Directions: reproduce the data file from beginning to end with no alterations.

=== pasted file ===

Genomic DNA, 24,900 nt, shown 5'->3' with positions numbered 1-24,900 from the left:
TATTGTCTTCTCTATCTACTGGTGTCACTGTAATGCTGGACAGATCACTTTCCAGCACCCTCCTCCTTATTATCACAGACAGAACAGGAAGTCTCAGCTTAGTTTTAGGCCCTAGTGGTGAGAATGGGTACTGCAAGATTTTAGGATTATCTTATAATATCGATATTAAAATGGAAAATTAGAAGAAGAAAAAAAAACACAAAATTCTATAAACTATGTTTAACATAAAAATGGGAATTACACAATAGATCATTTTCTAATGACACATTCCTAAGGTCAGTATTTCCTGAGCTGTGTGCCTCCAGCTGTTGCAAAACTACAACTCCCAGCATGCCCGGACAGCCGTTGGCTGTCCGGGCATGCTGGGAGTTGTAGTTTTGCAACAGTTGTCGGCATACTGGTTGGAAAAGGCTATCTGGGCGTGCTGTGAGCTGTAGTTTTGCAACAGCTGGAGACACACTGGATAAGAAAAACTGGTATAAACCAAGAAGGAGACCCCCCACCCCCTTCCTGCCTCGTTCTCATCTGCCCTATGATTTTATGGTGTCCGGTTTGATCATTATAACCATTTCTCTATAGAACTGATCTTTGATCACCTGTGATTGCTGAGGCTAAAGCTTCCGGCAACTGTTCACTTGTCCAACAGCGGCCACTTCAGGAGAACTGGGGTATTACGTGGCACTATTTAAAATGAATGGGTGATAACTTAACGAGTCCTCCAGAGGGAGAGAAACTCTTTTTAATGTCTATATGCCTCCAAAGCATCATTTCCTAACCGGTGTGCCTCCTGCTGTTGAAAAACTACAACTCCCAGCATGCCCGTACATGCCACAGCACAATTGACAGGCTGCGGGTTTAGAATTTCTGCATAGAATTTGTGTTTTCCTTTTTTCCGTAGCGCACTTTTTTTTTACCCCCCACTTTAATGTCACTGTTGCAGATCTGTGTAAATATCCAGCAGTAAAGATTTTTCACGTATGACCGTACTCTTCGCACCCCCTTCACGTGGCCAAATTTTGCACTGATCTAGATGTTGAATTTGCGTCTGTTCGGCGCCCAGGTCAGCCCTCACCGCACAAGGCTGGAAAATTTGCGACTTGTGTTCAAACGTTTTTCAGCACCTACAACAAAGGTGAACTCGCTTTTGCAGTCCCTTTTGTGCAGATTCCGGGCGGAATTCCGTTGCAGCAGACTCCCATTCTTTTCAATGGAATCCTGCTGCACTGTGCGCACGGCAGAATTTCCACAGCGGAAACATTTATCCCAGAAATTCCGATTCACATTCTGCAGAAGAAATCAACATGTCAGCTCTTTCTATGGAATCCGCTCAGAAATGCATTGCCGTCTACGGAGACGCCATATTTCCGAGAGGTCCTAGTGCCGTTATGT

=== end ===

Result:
Genomic DNA, 24,900 nt, shown 5'->3' with positions numbered 1-24,900 from the left:
TATTGTCTTCTCTATCTACTGGTGTCACTGTAATGCTGGACAGATCACTTTCCAGCACCCTCCTCCTTATTATCACAGACAGAACAGGAAGTCTCAGCTTAGTTTTAGGCCCTAGTGGTGAGAATGGGTACTGCAAGATTTTAGGATTATCTTATAATATCGATATTAAAATGGAAAATTAGAAGAAGAAAAAAAAACACAAAATTCTATAAACTATGTTTAACATAAAAATGGGAATTACACAATAGATCATTTTCTAATGACACATTCCTAAGGTCAGTATTTCCTGAGCTGTGTGCCTCCAGCTGTTGCAAAACTACAACTCCCAGCATGCCCGGACAGCCGTTGGCTGTCCGGGCATGCTGGGAGTTGTAGTTTTGCAACAGTTGTCGGCATACTGGTTGGAAAAGGCTATCTGGGCGTGCTGTGAGCTGTAGTTTTGCAACAGCTGGAGACACACTGGATAAGAAAAACTGGTATAAACCAAGAAGGAGACCCCCCACCCCCTTCCTGCCTCGTTCTCATCTGCCCTATGATTTTATGGTGTCCGGTTTGATCATTATAACCATTTCTCTATAGAACTGATCTTTGATCACCTGTGATTGCTGAGGCTAAAGCTTCCGGCAACTGTTCACTTGTCCAACAGCGGCCACTTCAGGAGAACTGGGGTATTACGTGGCACTATTTAAAATGAATGGGTGATAACTTAACGAGTCCTCCAGAGGGAGAGAAACTCTTTTTAATGTCTATATGCCTCCAAAGCATCATTTCCTAACCGGTGTGCCTCCTGCTGTTGAAAAACTACAACTCCCAGCATGCCCGTACATGCCACAGCACAATTGACAGGCTGCGGGTTTAGAATTTCTGCATAGAATTTGTGTTTTCCTTTTTTCCGTAGCGCACTTTTTTTTTACCCCCCACTTTAATGTCACTGTTGCAGATCTGTGTAAATATCCAGCAGTAAAGATTTTTCACGTATGACCGTACTCTTCGCACCCCCTTCACGTGGCCAAATTTTGCACTGATCTAGATGTTGAATTTGCGTCTGTTCGGCGCCCAGGTCAGCCCTCACCGCACAAGGCTGGAAAATTTGCGACTTGTGTTCAAACGTTTTTCAGCACCTACAACAAAGGTGAACTCGCTTTTGCAGTCCCTTTTGTGCAGATTCCGGGCGGAATTCCGTTGCAGCAGACTCCCATTCTTTTCAATGGAATCCTGCTGCACTGTGCGCACGGCAGAATTTCCACAGCGGAAACATTTATCCCAGAAATTCCGATTCACATTCTGCAGAAGAAATCAACATGTCAGCTCTTTCTATGGAATCCGCTCAGAAATGCATTGCCGTCTACGGAGACGCCATATTTCCGAGAGGTCCTAGTGCCGTTATGT